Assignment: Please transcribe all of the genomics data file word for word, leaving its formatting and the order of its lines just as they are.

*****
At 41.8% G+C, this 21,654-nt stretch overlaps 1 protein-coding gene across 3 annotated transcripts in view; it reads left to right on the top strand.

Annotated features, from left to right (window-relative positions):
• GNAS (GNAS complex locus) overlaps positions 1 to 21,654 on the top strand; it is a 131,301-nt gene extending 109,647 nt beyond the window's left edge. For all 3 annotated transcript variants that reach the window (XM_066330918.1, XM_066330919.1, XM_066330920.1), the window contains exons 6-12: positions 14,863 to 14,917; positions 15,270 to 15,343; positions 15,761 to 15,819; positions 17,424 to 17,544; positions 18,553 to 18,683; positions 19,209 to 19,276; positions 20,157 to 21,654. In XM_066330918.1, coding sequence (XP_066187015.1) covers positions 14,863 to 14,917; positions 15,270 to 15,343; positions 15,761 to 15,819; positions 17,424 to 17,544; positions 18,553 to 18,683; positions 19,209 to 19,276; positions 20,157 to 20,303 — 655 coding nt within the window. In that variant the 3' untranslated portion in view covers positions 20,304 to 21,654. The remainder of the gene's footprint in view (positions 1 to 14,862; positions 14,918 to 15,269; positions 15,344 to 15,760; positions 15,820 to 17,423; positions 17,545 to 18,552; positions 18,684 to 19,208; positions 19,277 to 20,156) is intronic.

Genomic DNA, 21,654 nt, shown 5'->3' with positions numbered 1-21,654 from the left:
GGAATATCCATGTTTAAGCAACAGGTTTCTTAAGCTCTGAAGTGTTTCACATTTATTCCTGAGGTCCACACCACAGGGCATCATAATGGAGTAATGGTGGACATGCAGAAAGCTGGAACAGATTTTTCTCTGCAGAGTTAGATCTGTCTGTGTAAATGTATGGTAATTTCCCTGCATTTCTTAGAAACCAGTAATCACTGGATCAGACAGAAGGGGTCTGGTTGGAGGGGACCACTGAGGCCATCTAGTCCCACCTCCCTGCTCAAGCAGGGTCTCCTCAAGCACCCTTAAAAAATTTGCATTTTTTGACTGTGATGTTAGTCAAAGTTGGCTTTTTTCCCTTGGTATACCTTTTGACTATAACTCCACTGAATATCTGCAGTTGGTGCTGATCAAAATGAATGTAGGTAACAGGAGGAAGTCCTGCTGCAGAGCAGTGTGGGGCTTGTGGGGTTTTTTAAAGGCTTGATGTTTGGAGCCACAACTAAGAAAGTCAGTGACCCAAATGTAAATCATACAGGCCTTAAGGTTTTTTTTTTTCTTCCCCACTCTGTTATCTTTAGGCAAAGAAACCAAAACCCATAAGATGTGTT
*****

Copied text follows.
At 41.8% G+C, this 21,654-nt stretch overlaps 1 protein-coding gene across 3 annotated transcripts in view; it reads left to right on the top strand.

Annotated features, from left to right (window-relative positions):
• GNAS (GNAS complex locus) overlaps positions 1 to 21,654 on the top strand; it is a 131,301-nt gene extending 109,647 nt beyond the window's left edge. For all 3 annotated transcript variants that reach the window (XM_066330918.1, XM_066330919.1, XM_066330920.1), the window contains exons 6-12: positions 14,863 to 14,917; positions 15,270 to 15,343; positions 15,761 to 15,819; positions 17,424 to 17,544; positions 18,553 to 18,683; positions 19,209 to 19,276; positions 20,157 to 21,654. In XM_066330918.1, coding sequence (XP_066187015.1) covers positions 14,863 to 14,917; positions 15,270 to 15,343; positions 15,761 to 15,819; positions 17,424 to 17,544; positions 18,553 to 18,683; positions 19,209 to 19,276; positions 20,157 to 20,303 — 655 coding nt within the window. In that variant the 3' untranslated portion in view covers positions 20,304 to 21,654. The remainder of the gene's footprint in view (positions 1 to 14,862; positions 14,918 to 15,269; positions 15,344 to 15,760; positions 15,820 to 17,423; positions 17,545 to 18,552; positions 18,684 to 19,208; positions 19,277 to 20,156) is intronic.

Genomic DNA, 21,654 nt, shown 5'->3' with positions numbered 1-21,654 from the left:
GGAATATCCATGTTTAAGCAACAGGTTTCTTAAGCTCTGAAGTGTTTCACATTTATTCCTGAGGTCCACACCACAGGGCATCATAATGGAGTAATGGTGGACATGCAGAAAGCTGGAACAGATTTTTCTCTGCAGAGTTAGATCTGTCTGTGTAAATGTATGGTAATTTCCCTGCATTTCTTAGAAACCAGTAATCACTGGATCAGACAGAAGGGGTCTGGTTGGAGGGGACCACTGAGGCCATCTAGTCCCACCTCCCTGCTCAAGCAGGGTCTCCTCAAGCACCCTTAAAAAATTTGCATTTTTTGACTGTGATGTTAGTCAAAGTTGGCTTTTTTCCCTTGGTATACCTTTTGACTATAACTCCACTGAATATCTGCAGTTGGTGCTGATCAAAATGAATGTAGGTAACAGGAGGAAGTCCTGCTGCAGAGCAGTGTGGGGCTTGTGGGGTTTTTTAAAGGCTTGATGTTTGGAGCCACAACTAAGAAAGTCAGTGACCCAAATGTAAATCATACAGGCCTTAAGGTTTTTTTTTTTCTTCCCCACTCTGTTATCTTTAGGCAAAGAAACCAAAACCCATAAGATGTGTT